Management of Anxiety in the Pediatric Population


Since anxiety often exists alongside other comorbidities, it can make diagnosis a difficult process.

At the 2020 Virtual Conference on Pediatric Health Care, Susan Van Cleve, DNP, RN, CPNP-PC, PMHS, FAANP, FAAN, discussed identifying and treating anxiety in children and teens, especially in relation to the high incidence of comorbidity in that population.

According to Van Cleve, approximately 15% to 20% of children and teens in the United States suffer from either a mental, emotional, or behavioral disorder. Of that population, 3 of 4 children aged 3 to 17 years who have depression also have anxiety (73.8%), while approximately 1 of 3 children in that age range have behavior problems (37.9%), and depression (32.3%).

“There's so much comorbidity in terms of children and teens who have either depression with anxiety or ADHD, mostly inattentive ADHD, and anxiety, that it really requires that the clinician conduct a comprehensive assessment and evaluation for all these different disorders so that we don't miss a disorder,” said Van Cleve, in an interview with Contemporary Clinic.

Van Cleve explained that since anxiety often exists alongside other comorbidities, it can make diagnosis a difficult process.

“Diagnosis of anxiety requires a fair amount of time. It requires asking a lot of questions and getting information from teachers, parents, kids, the children themselves, as well as looking at their symptoms, and how much those symptoms are interfering with the child’s functioning. We then need to come up with an appropriate diagnosis and treatment plan,” Van Cleve said.

Van Cleve explained that a key term in this evaluation process is the functional impairment of the child in relation to their symptoms. Functional impairment, which occurs when a child does not function in a typical way for his or her age, is a major criteria when considering whether to look into an issue that a child or teen may be having because without that element, a diagnosis of anxiety may not be helpful or relevant.

“So, if a child comes to us with a complaint of inattention in school and we go through our whole evaluation process and determine that the child may have inattentive ADHD but also anxiety, we have to decide what treatment is going to be appropriate because that diagnosis will affect the treatment, and so by doing a thorough evaluation and really looking at the symptoms that are interfering with that child's level of functioning, we can choose the appropriate treatment plan,” Van Cleve said.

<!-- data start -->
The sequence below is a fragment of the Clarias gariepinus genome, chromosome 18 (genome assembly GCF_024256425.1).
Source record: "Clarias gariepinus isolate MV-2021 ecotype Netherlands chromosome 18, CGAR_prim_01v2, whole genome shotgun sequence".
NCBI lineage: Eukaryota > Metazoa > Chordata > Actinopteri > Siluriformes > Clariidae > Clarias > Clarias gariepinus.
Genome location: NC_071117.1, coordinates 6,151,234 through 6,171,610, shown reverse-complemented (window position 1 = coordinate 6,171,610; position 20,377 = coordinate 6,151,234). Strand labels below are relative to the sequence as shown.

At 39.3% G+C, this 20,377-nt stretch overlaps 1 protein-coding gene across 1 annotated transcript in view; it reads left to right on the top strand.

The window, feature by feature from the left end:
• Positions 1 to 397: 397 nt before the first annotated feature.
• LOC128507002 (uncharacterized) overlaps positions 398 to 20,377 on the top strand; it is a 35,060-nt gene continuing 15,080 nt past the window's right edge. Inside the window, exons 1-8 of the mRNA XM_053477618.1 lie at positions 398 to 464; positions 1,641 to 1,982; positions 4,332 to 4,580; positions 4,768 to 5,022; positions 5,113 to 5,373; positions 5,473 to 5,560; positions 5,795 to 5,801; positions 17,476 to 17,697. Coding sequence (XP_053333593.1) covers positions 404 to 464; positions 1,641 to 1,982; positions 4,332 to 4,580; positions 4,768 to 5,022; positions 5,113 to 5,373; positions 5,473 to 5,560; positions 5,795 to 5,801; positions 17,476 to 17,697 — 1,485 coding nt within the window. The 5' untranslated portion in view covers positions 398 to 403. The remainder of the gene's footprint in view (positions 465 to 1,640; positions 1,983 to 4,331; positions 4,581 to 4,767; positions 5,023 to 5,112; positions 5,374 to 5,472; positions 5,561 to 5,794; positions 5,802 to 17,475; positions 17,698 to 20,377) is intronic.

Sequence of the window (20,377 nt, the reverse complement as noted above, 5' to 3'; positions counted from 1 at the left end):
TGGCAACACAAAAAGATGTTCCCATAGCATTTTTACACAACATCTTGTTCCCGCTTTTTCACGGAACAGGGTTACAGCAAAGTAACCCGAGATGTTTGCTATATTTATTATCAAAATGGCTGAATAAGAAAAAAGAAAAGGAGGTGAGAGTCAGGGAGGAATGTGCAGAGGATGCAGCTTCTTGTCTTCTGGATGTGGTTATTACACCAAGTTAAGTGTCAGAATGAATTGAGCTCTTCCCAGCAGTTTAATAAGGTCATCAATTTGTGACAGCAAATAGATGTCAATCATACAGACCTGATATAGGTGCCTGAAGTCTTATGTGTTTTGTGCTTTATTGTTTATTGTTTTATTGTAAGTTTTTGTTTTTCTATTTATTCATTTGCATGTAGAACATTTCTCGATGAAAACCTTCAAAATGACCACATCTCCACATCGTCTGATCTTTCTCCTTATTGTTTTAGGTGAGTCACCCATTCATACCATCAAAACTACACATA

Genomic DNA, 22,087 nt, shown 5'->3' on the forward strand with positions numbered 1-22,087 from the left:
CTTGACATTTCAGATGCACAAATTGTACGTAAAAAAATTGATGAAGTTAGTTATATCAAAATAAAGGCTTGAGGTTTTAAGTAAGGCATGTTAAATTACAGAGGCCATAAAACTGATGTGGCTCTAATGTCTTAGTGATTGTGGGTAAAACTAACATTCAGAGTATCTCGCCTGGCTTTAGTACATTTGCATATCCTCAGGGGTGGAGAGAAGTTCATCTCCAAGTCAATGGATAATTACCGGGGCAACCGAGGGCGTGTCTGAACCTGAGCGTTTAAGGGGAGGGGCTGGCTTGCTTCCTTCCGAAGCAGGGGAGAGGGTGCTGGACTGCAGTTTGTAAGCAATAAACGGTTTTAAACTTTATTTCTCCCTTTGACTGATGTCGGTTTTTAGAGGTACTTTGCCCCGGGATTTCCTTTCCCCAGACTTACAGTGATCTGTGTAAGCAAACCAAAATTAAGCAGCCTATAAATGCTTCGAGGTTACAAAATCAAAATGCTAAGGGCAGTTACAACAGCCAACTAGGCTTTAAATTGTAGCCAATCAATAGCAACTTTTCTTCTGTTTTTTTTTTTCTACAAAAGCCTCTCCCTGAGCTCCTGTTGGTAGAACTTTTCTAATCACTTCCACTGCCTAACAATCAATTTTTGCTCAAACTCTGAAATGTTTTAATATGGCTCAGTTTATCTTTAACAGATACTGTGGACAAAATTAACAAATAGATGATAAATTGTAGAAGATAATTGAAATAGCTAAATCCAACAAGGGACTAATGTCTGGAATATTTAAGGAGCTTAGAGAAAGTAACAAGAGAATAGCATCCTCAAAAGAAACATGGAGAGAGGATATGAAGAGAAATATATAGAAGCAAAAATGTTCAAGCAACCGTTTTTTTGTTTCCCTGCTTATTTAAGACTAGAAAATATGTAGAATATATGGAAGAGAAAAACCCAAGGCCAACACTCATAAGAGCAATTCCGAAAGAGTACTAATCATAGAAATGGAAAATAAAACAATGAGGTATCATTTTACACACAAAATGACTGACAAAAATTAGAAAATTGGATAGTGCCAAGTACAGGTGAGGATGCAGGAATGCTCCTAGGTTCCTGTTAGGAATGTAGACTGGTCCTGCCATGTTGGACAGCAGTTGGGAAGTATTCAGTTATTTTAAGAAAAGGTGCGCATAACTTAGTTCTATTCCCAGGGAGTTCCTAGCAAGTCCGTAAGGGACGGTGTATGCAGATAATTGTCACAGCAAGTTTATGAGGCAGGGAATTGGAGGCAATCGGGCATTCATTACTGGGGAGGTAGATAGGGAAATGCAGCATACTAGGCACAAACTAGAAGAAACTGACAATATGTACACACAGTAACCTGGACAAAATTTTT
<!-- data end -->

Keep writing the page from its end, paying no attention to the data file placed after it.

She explained further that many times in her practice, she will sit down with parents and children to see what is causing the most harm in the child’s life right now: Is it the anxiety, or is it the inattentive ADHD? Once those needs are made clear by the parent and the child, they are able to determine an appropriate treatment plan based on the right diagnosis.

Screening tools also are a critical tool available for diagnosis of children and teens due to the tools’ ability to provide objectivity, according to Van Cleve. They allow providers the opportunity to hear from people that are not present during the visit, such as a teacher, a daycare worker, a counselor, or a therapist. Furthermore, screening tools allow children to self-report their symptoms in order to inform the provider of exactly what their feeling and their struggles.

“The use of screening tools when diagnosing a child is invaluable, and I really think that we should recommend their use for every practice when screening for depression and anxiety. We screen for all kinds of behavioral issues with our patients; it's very important.”

From this point of diagnosis, since children’s brains are more pliable than adults, Van Cleve explained that children often respond very well to treatment. She added that currently, the strongest evidence-based treatment option available is cognitive behavioral therapy (CBT). CBT is able to act as a method for cognitive restructuring that allows children to change how they think about their lives, how they behave, and how they feel about themselves and their behaviors.

“It's very interesting. Cognitive behavioral therapy does work and children's brains are very pliable, so it's a wonderful thing to see when children can learn these skills and really reframe how they think about things,” Van Cleve said.

Since the FDA has not yet approved any drugs for anxiety in children and teens, CBT is the first option when treating patients, as any pharmaceutical treatments available for children are off-label, according to Van Cleve. She explained that CBT acts either as an adjunct to be used with medication or a treatment before medication is considered.

Van Cleve added that one of the benefits of approaching medication cautiously is the opportunity to build trust with the parents of the child, as they will feel that the provider is not just throwing a medication at a child’s issue.

“I think we have to use medication really carefully,” Van Cleve said. “We have to start at low doses, we have to go slowly, and we need to include the family as part of the decision-making, and as we progress with dosages.”


Van Cleve S. Worrying, Fear and Angst: How to Identify and Treat Anxiety in Children and Teens. Presented at: 2020 Virtual Conference on Pediatric Health Care; June 4 – 6, 2020; virtual. Accessed June 11, 2020.

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